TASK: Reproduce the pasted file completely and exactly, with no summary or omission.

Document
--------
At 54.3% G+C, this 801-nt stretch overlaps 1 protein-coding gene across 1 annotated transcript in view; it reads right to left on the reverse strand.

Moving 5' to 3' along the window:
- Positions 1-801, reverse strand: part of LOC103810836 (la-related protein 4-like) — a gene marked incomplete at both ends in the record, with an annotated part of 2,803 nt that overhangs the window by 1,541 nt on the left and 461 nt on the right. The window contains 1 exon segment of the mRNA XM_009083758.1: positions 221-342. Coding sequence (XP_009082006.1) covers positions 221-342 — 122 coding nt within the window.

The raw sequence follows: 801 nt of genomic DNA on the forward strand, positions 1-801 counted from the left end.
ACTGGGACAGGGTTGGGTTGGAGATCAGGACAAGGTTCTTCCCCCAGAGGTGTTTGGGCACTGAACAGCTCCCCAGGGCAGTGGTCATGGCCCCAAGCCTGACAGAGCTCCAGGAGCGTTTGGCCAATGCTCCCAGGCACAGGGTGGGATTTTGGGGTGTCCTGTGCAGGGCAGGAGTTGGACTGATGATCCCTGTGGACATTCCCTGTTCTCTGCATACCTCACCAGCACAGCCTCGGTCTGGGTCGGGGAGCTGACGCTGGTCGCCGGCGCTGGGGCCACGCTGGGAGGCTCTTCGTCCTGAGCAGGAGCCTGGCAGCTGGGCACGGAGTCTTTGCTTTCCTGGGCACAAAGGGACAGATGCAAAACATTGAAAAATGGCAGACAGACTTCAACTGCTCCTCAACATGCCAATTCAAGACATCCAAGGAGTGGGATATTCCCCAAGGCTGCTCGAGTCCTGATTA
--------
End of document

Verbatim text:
At 54.3% G+C, this 801-nt stretch overlaps 1 protein-coding gene across 1 annotated transcript in view; it reads right to left on the reverse strand.

Moving 5' to 3' along the window:
- Positions 1-801, reverse strand: part of LOC103810836 (la-related protein 4-like) — a gene marked incomplete at both ends in the record, with an annotated part of 2,803 nt that overhangs the window by 1,541 nt on the left and 461 nt on the right. The window contains 1 exon segment of the mRNA XM_009083758.1: positions 221-342. Coding sequence (XP_009082006.1) covers positions 221-342 — 122 coding nt within the window.

The raw sequence follows: 801 nt of genomic DNA on the forward strand, positions 1-801 counted from the left end.
ACTGGGACAGGGTTGGGTTGGAGATCAGGACAAGGTTCTTCCCCCAGAGGTGTTTGGGCACTGAACAGCTCCCCAGGGCAGTGGTCATGGCCCCAAGCCTGACAGAGCTCCAGGAGCGTTTGGCCAATGCTCCCAGGCACAGGGTGGGATTTTGGGGTGTCCTGTGCAGGGCAGGAGTTGGACTGATGATCCCTGTGGACATTCCCTGTTCTCTGCATACCTCACCAGCACAGCCTCGGTCTGGGTCGGGGAGCTGACGCTGGTCGCCGGCGCTGGGGCCACGCTGGGAGGCTCTTCGTCCTGAGCAGGAGCCTGGCAGCTGGGCACGGAGTCTTTGCTTTCCTGGGCACAAAGGGACAGATGCAAAACATTGAAAAATGGCAGACAGACTTCAACTGCTCCTCAACATGCCAATTCAAGACATCCAAGGAGTGGGATATTCCCCAAGGCTGCTCGAGTCCTGATTA